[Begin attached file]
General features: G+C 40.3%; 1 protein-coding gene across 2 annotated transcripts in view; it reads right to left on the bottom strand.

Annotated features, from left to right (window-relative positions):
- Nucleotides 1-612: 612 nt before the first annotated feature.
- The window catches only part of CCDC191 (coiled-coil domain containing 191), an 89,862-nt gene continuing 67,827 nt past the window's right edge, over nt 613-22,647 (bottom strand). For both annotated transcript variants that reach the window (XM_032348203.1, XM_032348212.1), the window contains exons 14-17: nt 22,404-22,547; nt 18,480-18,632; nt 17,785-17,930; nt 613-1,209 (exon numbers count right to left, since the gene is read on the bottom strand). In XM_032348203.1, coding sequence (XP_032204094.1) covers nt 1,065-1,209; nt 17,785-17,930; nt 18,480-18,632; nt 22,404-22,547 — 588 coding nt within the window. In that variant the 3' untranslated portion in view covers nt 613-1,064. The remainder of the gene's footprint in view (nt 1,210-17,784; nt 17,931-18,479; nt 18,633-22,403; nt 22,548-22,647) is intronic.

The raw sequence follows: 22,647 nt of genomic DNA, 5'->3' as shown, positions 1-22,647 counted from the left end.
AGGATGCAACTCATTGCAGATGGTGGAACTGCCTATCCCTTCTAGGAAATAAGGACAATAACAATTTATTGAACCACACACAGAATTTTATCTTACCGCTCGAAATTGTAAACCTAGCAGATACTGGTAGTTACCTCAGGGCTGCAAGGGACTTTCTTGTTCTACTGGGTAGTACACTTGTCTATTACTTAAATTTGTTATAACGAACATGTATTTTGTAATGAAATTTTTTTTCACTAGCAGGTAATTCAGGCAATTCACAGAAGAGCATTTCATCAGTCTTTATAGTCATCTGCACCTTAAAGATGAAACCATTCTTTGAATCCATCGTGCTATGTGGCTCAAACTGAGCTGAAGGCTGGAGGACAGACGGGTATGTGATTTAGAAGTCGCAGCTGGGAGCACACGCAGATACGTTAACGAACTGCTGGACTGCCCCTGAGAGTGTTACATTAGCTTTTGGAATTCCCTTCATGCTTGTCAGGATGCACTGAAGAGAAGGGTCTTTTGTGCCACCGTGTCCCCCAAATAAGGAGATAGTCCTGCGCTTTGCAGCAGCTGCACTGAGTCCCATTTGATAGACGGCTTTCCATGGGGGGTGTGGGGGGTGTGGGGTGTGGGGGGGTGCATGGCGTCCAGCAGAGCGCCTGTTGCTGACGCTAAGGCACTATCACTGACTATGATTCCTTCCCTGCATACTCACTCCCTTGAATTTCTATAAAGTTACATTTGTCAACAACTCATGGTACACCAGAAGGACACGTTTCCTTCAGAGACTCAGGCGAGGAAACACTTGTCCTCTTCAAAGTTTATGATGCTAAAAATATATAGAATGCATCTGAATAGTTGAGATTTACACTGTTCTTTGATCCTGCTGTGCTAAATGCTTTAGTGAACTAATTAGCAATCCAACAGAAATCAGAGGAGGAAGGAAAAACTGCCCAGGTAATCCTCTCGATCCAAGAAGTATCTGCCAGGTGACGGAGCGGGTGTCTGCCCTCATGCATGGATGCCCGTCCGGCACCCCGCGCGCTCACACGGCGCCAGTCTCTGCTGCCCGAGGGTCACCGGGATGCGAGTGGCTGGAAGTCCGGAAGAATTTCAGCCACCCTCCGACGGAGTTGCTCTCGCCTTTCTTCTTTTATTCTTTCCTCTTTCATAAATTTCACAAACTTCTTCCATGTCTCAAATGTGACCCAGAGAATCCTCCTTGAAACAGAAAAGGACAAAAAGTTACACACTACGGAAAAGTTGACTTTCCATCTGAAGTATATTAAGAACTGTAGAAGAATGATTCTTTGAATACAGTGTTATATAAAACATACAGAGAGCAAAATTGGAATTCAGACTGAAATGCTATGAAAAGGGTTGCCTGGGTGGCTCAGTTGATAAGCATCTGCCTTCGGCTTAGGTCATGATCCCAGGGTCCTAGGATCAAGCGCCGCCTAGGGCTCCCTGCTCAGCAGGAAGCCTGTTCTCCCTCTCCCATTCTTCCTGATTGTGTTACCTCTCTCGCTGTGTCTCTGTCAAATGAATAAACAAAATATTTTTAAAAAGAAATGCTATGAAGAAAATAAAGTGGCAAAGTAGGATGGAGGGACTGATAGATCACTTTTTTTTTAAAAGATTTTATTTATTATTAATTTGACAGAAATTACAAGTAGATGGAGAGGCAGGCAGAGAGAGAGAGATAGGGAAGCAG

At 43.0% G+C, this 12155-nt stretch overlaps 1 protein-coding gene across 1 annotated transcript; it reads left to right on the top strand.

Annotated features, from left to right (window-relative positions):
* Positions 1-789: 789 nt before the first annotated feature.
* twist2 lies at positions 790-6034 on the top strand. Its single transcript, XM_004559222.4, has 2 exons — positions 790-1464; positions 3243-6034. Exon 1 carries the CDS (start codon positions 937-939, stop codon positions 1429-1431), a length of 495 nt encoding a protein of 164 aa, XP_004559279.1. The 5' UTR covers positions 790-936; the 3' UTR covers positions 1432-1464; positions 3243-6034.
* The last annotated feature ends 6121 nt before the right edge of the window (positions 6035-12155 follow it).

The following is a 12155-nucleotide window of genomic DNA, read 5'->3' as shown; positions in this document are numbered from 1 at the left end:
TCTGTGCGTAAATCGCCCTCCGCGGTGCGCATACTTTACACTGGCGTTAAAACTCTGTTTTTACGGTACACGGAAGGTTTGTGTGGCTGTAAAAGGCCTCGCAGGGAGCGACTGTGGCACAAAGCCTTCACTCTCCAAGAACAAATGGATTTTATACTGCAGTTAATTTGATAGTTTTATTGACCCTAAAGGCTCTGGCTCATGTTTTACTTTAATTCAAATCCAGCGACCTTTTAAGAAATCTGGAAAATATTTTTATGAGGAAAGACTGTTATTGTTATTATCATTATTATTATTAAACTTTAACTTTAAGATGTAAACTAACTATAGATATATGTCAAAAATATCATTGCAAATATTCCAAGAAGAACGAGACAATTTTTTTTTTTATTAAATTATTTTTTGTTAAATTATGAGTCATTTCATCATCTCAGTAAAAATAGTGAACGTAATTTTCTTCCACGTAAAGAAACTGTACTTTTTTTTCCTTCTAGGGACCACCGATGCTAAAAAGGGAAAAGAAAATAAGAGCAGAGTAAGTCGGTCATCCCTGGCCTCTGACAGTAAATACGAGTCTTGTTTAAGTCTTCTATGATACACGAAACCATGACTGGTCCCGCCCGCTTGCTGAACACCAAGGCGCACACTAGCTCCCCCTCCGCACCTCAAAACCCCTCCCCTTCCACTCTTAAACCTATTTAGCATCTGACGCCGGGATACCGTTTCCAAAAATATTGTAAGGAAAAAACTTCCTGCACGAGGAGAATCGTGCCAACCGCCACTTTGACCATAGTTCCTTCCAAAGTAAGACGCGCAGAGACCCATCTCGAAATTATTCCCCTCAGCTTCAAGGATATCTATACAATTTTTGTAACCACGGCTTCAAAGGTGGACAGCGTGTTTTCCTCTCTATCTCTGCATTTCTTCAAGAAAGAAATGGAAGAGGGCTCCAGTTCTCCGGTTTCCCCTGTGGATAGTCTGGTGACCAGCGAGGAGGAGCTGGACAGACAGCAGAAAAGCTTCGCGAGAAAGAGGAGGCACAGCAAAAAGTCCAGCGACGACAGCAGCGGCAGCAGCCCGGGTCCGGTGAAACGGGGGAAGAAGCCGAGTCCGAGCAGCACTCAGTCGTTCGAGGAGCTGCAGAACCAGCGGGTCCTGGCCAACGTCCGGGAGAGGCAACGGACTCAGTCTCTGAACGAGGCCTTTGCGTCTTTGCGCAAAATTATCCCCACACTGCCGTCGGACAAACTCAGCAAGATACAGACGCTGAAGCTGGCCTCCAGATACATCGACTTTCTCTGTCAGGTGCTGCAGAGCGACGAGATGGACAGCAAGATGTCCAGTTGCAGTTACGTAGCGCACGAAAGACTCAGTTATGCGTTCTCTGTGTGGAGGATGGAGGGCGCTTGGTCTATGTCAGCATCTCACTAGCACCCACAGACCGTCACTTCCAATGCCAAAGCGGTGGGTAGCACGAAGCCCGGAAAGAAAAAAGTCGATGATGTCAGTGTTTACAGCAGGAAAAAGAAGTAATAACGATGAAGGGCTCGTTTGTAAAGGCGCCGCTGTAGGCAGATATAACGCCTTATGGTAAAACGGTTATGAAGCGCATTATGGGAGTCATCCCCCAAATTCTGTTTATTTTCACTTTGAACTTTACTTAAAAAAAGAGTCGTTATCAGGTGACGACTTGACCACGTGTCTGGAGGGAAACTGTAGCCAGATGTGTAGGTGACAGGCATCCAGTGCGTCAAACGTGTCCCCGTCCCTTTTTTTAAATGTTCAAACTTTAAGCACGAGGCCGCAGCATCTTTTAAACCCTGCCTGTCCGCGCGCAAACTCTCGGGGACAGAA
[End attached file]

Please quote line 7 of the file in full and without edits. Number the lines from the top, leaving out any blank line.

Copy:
At 43.0% G+C, this 12155-nt stretch overlaps 1 protein-coding gene across 1 annotated transcript; it reads left to right on the top strand.